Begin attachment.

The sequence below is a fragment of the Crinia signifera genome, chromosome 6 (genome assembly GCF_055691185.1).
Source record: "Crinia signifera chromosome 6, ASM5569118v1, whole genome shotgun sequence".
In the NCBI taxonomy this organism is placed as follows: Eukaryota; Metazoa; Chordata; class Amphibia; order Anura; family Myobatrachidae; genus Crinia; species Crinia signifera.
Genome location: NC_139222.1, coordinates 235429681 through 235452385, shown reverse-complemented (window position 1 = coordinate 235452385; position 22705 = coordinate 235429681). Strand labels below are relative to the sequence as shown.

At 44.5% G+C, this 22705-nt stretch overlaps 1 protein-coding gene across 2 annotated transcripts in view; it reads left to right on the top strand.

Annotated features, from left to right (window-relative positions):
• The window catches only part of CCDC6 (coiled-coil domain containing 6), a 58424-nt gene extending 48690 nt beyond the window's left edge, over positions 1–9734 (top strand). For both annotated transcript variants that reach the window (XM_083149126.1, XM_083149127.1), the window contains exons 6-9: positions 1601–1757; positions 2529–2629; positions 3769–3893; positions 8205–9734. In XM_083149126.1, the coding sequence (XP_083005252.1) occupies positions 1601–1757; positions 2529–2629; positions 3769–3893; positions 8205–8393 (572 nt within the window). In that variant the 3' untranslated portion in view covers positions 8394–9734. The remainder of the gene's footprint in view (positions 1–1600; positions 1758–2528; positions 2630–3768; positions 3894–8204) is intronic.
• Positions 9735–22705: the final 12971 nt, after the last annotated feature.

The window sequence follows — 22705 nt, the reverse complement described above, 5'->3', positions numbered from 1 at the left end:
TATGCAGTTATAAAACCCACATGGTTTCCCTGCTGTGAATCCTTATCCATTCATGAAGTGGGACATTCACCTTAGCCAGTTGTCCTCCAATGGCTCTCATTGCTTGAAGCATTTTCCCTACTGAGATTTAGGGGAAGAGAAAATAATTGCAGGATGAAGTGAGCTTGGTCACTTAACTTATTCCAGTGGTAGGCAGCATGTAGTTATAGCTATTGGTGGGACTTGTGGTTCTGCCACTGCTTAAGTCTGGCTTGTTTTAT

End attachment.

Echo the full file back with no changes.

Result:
The sequence below is a fragment of the Crinia signifera genome, chromosome 6 (genome assembly GCF_055691185.1).
Source record: "Crinia signifera chromosome 6, ASM5569118v1, whole genome shotgun sequence".
In the NCBI taxonomy this organism is placed as follows: Eukaryota; Metazoa; Chordata; class Amphibia; order Anura; family Myobatrachidae; genus Crinia; species Crinia signifera.
Genome location: NC_139222.1, coordinates 235429681 through 235452385, shown reverse-complemented (window position 1 = coordinate 235452385; position 22705 = coordinate 235429681). Strand labels below are relative to the sequence as shown.

At 44.5% G+C, this 22705-nt stretch overlaps 1 protein-coding gene across 2 annotated transcripts in view; it reads left to right on the top strand.

Annotated features, from left to right (window-relative positions):
• The window catches only part of CCDC6 (coiled-coil domain containing 6), a 58424-nt gene extending 48690 nt beyond the window's left edge, over positions 1–9734 (top strand). For both annotated transcript variants that reach the window (XM_083149126.1, XM_083149127.1), the window contains exons 6-9: positions 1601–1757; positions 2529–2629; positions 3769–3893; positions 8205–9734. In XM_083149126.1, the coding sequence (XP_083005252.1) occupies positions 1601–1757; positions 2529–2629; positions 3769–3893; positions 8205–8393 (572 nt within the window). In that variant the 3' untranslated portion in view covers positions 8394–9734. The remainder of the gene's footprint in view (positions 1–1600; positions 1758–2528; positions 2630–3768; positions 3894–8204) is intronic.
• Positions 9735–22705: the final 12971 nt, after the last annotated feature.

The window sequence follows — 22705 nt, the reverse complement described above, 5'->3', positions numbered from 1 at the left end:
TATGCAGTTATAAAACCCACATGGTTTCCCTGCTGTGAATCCTTATCCATTCATGAAGTGGGACATTCACCTTAGCCAGTTGTCCTCCAATGGCTCTCATTGCTTGAAGCATTTTCCCTACTGAGATTTAGGGGAAGAGAAAATAATTGCAGGATGAAGTGAGCTTGGTCACTTAACTTATTCCAGTGGTAGGCAGCATGTAGTTATAGCTATTGGTGGGACTTGTGGTTCTGCCACTGCTTAAGTCTGGCTTGTTTTAT